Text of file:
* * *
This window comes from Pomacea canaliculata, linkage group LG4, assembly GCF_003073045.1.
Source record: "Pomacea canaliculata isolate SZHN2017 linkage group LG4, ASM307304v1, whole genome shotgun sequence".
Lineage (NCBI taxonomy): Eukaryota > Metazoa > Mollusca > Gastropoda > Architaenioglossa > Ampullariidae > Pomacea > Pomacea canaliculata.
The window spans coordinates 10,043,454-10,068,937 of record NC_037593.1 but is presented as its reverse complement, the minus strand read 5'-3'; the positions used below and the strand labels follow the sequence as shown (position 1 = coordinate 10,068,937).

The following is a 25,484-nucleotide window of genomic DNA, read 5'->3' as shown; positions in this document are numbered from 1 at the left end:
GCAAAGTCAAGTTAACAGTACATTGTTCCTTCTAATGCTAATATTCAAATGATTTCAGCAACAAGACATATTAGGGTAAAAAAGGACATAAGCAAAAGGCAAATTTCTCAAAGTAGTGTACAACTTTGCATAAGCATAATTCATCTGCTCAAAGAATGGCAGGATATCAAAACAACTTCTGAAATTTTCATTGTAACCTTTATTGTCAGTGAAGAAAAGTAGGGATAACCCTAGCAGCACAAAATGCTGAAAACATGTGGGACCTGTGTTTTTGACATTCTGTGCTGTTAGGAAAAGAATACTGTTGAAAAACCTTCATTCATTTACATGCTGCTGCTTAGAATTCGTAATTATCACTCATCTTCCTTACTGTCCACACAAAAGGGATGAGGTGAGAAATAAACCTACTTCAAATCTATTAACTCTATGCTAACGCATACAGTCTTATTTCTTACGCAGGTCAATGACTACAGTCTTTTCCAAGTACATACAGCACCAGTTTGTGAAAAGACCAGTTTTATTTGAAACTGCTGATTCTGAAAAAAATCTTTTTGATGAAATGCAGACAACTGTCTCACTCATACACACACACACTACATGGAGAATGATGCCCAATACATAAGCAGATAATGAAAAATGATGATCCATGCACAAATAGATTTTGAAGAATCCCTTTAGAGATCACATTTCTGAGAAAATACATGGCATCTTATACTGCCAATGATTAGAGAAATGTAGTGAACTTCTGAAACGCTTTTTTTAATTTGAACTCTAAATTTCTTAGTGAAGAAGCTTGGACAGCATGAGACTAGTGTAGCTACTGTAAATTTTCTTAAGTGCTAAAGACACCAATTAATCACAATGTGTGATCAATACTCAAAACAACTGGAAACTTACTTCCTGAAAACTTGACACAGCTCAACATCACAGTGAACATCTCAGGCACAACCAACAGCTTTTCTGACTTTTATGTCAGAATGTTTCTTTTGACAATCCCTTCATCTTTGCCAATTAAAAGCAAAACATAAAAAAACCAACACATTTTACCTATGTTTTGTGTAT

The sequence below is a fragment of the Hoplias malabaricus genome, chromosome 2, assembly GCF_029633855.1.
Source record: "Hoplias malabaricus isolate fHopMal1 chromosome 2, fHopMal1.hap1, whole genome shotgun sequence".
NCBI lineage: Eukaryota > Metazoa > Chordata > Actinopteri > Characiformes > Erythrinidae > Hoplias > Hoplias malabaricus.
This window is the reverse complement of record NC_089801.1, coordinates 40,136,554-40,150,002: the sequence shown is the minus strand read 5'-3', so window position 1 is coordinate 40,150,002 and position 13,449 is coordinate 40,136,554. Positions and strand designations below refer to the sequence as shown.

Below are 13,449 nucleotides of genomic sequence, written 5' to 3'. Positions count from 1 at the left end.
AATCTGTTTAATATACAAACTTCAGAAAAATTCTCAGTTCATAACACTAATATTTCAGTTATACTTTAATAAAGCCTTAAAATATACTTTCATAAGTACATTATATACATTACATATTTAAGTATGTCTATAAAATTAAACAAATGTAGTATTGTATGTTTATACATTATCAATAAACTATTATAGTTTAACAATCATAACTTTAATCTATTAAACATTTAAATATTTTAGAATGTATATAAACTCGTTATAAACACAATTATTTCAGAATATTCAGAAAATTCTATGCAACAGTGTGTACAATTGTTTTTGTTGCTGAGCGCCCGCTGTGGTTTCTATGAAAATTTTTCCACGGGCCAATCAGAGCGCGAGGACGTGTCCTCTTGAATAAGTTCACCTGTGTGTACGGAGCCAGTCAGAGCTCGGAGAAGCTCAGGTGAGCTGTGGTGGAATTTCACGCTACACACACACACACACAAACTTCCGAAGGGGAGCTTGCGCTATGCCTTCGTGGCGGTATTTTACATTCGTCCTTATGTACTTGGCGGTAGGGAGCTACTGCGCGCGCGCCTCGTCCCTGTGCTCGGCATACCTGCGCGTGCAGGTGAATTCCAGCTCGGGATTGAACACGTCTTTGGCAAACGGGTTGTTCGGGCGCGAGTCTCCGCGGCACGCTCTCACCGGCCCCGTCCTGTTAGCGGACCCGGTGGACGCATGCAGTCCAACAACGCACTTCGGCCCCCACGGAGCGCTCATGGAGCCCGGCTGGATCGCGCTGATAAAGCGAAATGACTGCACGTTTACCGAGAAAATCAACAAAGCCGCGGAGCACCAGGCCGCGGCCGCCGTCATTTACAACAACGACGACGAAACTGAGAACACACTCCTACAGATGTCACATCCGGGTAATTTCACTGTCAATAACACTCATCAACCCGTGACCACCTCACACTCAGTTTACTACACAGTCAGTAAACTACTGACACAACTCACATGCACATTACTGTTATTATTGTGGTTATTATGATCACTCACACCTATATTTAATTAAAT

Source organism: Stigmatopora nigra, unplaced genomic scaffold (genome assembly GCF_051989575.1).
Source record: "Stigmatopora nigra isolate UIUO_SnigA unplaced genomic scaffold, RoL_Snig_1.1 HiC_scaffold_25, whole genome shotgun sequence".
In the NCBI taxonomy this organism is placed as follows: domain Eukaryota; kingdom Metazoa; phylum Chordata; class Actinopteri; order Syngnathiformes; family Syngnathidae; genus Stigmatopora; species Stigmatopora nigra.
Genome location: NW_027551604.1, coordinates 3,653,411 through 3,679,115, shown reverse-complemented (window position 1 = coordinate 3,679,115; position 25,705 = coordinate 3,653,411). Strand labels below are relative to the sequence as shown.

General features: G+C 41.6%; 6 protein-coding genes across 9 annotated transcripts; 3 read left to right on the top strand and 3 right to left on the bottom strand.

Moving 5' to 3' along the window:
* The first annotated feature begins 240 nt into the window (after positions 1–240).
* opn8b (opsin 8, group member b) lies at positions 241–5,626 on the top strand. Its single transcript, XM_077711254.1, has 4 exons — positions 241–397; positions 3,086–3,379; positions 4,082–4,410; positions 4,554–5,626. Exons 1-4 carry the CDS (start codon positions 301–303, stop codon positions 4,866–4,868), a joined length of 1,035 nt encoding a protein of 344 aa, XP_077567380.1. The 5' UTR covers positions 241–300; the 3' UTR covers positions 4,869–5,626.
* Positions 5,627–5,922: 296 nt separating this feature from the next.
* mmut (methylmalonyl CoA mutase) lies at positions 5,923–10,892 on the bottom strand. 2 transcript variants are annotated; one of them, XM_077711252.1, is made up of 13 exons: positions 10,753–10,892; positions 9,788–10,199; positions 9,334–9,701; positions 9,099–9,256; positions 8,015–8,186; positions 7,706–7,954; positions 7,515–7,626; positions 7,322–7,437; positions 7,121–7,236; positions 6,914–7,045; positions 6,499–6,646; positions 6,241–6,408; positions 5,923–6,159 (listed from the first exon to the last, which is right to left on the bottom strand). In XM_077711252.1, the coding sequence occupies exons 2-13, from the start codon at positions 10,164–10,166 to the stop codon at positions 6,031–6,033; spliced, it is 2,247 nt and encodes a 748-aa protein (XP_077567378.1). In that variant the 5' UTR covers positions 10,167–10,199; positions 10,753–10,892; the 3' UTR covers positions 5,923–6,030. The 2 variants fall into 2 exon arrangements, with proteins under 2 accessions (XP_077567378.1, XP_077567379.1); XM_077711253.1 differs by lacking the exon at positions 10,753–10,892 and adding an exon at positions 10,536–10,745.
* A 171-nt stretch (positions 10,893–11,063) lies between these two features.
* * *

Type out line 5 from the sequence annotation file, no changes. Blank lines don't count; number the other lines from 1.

The following is a 25,484-nucleotide window of genomic DNA, read 5'->3' as shown; positions in this document are numbered from 1 at the left end: